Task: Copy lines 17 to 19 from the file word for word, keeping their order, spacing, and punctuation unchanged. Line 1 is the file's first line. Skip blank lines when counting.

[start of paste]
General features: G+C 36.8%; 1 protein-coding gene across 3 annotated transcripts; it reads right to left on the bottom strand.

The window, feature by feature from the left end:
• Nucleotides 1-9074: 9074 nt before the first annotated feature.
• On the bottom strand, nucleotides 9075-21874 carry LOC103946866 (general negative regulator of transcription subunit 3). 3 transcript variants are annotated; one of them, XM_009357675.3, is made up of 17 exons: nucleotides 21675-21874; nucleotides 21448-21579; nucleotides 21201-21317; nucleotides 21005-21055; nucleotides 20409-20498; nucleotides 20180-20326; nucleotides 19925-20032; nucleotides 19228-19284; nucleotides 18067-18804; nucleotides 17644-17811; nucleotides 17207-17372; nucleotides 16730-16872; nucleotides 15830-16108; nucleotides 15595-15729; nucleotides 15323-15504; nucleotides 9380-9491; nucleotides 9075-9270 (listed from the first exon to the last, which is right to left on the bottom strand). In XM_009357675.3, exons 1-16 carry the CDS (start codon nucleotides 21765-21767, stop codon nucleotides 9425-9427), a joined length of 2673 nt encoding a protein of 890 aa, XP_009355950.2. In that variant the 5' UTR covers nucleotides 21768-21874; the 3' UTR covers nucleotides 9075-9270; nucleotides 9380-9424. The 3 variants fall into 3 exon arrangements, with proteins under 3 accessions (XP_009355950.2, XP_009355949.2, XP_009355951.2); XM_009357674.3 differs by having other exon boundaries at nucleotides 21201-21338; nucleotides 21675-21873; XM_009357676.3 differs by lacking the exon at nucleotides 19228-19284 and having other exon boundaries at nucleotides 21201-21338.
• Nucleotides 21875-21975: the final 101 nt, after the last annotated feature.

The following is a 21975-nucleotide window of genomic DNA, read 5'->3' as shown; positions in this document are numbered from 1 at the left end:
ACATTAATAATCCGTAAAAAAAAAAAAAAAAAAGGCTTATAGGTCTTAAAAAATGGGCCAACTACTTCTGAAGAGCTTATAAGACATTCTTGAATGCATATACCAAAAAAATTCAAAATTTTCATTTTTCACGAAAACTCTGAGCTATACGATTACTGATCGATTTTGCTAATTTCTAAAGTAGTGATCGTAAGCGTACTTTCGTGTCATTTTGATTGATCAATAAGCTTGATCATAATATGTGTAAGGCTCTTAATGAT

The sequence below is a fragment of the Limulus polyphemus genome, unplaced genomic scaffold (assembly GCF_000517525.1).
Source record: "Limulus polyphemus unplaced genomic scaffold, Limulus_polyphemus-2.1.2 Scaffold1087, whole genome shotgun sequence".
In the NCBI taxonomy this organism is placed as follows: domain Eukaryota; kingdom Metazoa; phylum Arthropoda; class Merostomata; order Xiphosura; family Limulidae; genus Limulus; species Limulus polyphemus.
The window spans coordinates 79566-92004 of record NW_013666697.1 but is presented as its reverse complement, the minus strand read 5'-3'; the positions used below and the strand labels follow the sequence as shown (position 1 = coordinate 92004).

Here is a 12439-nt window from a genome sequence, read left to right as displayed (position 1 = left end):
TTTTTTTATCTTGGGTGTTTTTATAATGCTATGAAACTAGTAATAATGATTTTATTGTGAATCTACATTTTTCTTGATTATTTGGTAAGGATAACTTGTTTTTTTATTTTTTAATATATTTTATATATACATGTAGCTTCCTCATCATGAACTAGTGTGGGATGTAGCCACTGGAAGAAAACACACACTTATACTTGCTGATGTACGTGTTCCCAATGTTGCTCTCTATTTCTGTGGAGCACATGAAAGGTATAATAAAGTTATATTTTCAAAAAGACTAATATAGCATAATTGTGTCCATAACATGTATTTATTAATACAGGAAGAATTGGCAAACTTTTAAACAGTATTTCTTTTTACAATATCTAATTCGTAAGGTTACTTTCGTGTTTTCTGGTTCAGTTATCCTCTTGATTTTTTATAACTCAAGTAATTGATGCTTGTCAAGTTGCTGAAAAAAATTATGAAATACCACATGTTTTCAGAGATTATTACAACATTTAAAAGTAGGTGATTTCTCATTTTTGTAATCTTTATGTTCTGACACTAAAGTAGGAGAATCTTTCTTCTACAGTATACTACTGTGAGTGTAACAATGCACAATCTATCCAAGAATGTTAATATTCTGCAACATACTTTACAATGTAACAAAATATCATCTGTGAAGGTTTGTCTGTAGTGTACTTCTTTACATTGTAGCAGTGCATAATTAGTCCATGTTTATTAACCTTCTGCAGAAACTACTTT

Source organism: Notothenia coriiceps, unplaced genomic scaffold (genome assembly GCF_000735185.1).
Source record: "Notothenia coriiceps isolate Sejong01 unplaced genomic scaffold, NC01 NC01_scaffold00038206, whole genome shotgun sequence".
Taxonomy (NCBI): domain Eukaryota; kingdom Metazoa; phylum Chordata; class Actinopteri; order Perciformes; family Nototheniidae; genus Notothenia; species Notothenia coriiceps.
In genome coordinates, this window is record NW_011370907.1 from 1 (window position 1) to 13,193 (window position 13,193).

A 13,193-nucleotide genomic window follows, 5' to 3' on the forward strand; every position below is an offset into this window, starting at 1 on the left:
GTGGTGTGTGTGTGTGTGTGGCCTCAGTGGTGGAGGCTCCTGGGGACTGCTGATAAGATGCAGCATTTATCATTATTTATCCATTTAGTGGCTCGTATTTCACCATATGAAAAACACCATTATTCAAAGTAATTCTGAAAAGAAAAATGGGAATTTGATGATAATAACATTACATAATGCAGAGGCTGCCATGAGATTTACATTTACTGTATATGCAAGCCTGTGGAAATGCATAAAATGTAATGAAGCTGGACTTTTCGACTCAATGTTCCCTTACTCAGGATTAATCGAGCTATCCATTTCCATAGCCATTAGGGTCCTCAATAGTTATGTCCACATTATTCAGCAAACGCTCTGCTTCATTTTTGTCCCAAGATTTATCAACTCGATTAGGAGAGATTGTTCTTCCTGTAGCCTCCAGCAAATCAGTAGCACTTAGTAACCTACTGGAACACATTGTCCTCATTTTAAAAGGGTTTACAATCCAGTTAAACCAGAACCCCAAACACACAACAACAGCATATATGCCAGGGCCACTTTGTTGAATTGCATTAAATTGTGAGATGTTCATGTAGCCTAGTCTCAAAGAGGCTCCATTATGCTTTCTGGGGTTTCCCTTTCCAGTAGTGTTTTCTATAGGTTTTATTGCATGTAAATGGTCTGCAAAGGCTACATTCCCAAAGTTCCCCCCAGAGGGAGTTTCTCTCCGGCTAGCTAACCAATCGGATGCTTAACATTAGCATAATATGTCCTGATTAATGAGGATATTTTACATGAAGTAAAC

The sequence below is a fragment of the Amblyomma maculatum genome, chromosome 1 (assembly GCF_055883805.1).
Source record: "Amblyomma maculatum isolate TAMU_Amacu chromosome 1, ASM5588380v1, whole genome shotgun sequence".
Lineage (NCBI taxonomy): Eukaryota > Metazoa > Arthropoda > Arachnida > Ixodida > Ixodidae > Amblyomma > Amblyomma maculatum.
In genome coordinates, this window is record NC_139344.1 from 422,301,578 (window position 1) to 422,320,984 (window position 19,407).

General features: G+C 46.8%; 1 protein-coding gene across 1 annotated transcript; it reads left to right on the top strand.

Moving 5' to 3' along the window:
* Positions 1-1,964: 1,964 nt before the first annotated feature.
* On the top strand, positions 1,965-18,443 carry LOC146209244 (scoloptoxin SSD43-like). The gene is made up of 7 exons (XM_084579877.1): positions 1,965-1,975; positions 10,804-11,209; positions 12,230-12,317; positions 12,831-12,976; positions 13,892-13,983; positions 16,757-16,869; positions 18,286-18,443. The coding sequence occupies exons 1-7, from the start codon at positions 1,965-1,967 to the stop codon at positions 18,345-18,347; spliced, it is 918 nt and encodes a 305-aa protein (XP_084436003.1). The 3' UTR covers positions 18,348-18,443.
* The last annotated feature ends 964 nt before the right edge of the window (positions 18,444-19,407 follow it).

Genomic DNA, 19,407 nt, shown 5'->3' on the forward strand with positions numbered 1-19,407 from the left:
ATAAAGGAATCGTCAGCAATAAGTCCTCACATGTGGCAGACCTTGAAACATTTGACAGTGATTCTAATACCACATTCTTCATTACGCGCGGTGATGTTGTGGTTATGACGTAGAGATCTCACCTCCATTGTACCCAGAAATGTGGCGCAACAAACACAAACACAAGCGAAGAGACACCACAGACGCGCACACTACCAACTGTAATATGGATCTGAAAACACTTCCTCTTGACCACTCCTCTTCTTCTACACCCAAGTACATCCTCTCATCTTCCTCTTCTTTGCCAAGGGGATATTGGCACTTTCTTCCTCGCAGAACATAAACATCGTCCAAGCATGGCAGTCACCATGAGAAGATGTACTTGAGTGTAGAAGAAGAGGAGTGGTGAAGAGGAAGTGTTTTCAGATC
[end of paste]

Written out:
In genome coordinates, this window is record NW_011370907.1 from 1 (window position 1) to 13,193 (window position 13,193).

A 13,193-nucleotide genomic window follows, 5' to 3' on the forward strand; every position below is an offset into this window, starting at 1 on the left:
GTGGTGTGTGTGTGTGTGTGGCCTCAGTGGTGGAGGCTCCTGGGGACTGCTGATAAGATGCAGCATTTATCATTATTTATCCATTTAGTGGCTCGTATTTCACCATATGAAAAACACCATTATTCAAAGTAATTCTGAAAAGAAAAATGGGAATTTGATGATAATAACATTACATAATGCAGAGGCTGCCATGAGATTTACATTTACTGTATATGCAAGCCTGTGGAAATGCATAAAATGTAATGAAGCTGGACTTTTCGACTCAATGTTCCCTTACTCAGGATTAATCGAGCTATCCATTTCCATAGCCATTAGGGTCCTCAATAGTTATGTCCACATTATTCAGCAAACGCTCTGCTTCATTTTTGTCCCAAGATTTATCAACTCGATTAGGAGAGATTGTTCTTCCTGTAGCCTCCAGCAAATCAGTAGCACTTAGTAACCTACTGGAACACATTGTCCTCATTTTAAAAGGGTTTACAATCCAGTTAAACCAGAACCCCAAACACACAACAACAGCATATATGCCAGGGCCACTTTGTTGAATTGCATTAAATTGTGAGATGTTCATGTAGCCTAGTCTCAAAGAGGCTCCATTATGCTTTCTGGGGTTTCCCTTTCCAGTAGTGTTTTCTATAGGTTTTATTGCATGTAAATGGTCTGCAAAGGCTACATTCCCAAAGTTCCCCCCAGAGGGAGTTTCTCTCCGGCTAGCTAACCAATCGGATGCTTAACATTAGCATAATATGTCCTGATTAATGAGGATATTTTACATGAAGTAAAC